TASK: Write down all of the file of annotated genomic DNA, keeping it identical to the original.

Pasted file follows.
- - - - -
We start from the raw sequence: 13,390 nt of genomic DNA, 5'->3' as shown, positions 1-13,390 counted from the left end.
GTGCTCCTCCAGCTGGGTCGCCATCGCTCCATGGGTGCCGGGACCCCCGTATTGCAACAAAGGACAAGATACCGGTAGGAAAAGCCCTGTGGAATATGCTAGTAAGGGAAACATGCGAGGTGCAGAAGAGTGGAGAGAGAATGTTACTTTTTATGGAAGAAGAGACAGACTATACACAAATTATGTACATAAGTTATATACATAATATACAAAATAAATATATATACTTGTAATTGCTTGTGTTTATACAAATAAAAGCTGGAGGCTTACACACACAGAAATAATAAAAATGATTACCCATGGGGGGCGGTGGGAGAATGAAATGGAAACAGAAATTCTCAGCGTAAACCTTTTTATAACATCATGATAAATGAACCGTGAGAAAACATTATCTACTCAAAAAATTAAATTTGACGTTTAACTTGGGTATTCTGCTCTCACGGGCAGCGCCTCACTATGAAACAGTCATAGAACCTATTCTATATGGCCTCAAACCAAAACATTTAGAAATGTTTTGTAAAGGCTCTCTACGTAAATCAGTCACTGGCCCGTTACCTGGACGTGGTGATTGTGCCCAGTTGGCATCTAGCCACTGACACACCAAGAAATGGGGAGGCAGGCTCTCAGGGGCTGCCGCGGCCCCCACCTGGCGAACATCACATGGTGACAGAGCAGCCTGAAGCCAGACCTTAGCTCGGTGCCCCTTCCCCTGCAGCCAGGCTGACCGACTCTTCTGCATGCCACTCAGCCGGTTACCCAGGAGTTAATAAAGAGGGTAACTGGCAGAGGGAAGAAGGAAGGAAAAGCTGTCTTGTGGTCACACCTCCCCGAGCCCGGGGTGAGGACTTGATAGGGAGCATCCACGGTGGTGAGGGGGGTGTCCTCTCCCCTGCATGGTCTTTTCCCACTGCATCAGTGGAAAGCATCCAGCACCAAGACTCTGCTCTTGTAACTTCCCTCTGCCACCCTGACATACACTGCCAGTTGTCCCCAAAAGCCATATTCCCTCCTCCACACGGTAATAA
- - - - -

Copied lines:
We start from the raw sequence: 13,390 nt of genomic DNA, 5'->3' as shown, positions 1-13,390 counted from the left end.
GTGCTCCTCCAGCTGGGTCGCCATCGCTCCATGGGTGCCGGGACCCCCGTATTGCAACAAAGGACAAGATACCGGTAGGAAAAGCCCTGTGGAATATGCTAGTAAGGGAAACATGCGAGGTGCAGAAGAGTGGAGAGAGAATGTTACTTTTTATGGAAGAAGAGACAGACTATACACAAATTATGTACATAAGTTATATACATAATATACAAAATAAATATATATACTTGTAATTGCTTGTGTTTATACAAATAAAAGCTGGAGGCTTACACACACAGAAATAATAAAAATGATTACCCATGGGGGGCGGTGGGAGAATGAAATGGAAACAGAAATTCTCAGCGTAAACCTTTTTATAACATCATGATAAATGAACCGTGAGAAAACATTATCTACTCAAAAAATTAAATTTGACGTTTAACTTGGGTATTCTGCTCTCACGGGCAGCGCCTCACTATGAAACAGTCATAGAACCTATTCTATATGGCCTCAAACCAAAACATTTAGAAATGTTTTGTAAAGGCTCTCTACGTAAATCAGTCACTGGCCCGTTACCTGGACGTGGTGATTGTGCCCAGTTGGCATCTAGCCACTGACACACCAAGAAATGGGGAGGCAGGCTCTCAGGGGCTGCCGCGGCCCCCACCTGGCGAACATCACATGGTGACAGAGCAGCCTGAAGCCAGACCTTAGCTCGGTGCCCCTTCCCCTGCAGCCAGGCTGACCGACTCTTCTGCATGCCACTCAGCCGGTTACCCAGGAGTTAATAAAGAGGGTAACTGGCAGAGGGAAGAAGGAAGGAAAAGCTGTCTTGTGGTCACACCTCCCCGAGCCCGGGGTGAGGACTTGATAGGGAGCATCCACGGTGGTGAGGGGGGTGTCCTCTCCCCTGCATGGTCTTTTCCCACTGCATCAGTGGAAAGCATCCAGCACCAAGACTCTGCTCTTGTAACTTCCCTCTGCCACCCTGACATACACTGCCAGTTGTCCCCAAAAGCCATATTCCCTCCTCCACACGGTAATAA